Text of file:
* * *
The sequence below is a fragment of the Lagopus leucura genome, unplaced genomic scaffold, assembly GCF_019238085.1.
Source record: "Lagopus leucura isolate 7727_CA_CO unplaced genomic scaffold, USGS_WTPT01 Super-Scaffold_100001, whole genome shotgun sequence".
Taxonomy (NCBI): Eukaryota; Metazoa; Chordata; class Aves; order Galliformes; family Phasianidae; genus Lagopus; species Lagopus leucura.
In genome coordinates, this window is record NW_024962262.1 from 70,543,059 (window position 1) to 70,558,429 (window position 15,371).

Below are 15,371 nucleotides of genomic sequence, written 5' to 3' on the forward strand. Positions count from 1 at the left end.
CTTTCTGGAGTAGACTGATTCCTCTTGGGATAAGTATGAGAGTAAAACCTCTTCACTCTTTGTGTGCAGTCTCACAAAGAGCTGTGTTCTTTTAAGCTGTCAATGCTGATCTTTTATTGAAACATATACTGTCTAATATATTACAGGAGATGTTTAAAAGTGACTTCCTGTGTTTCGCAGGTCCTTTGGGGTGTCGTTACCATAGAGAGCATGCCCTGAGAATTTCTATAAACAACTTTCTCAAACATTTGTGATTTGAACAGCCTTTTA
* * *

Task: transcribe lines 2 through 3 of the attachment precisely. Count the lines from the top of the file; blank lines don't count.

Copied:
Source record: "Lagopus leucura isolate 7727_CA_CO unplaced genomic scaffold, USGS_WTPT01 Super-Scaffold_100001, whole genome shotgun sequence".
Taxonomy (NCBI): Eukaryota; Metazoa; Chordata; class Aves; order Galliformes; family Phasianidae; genus Lagopus; species Lagopus leucura.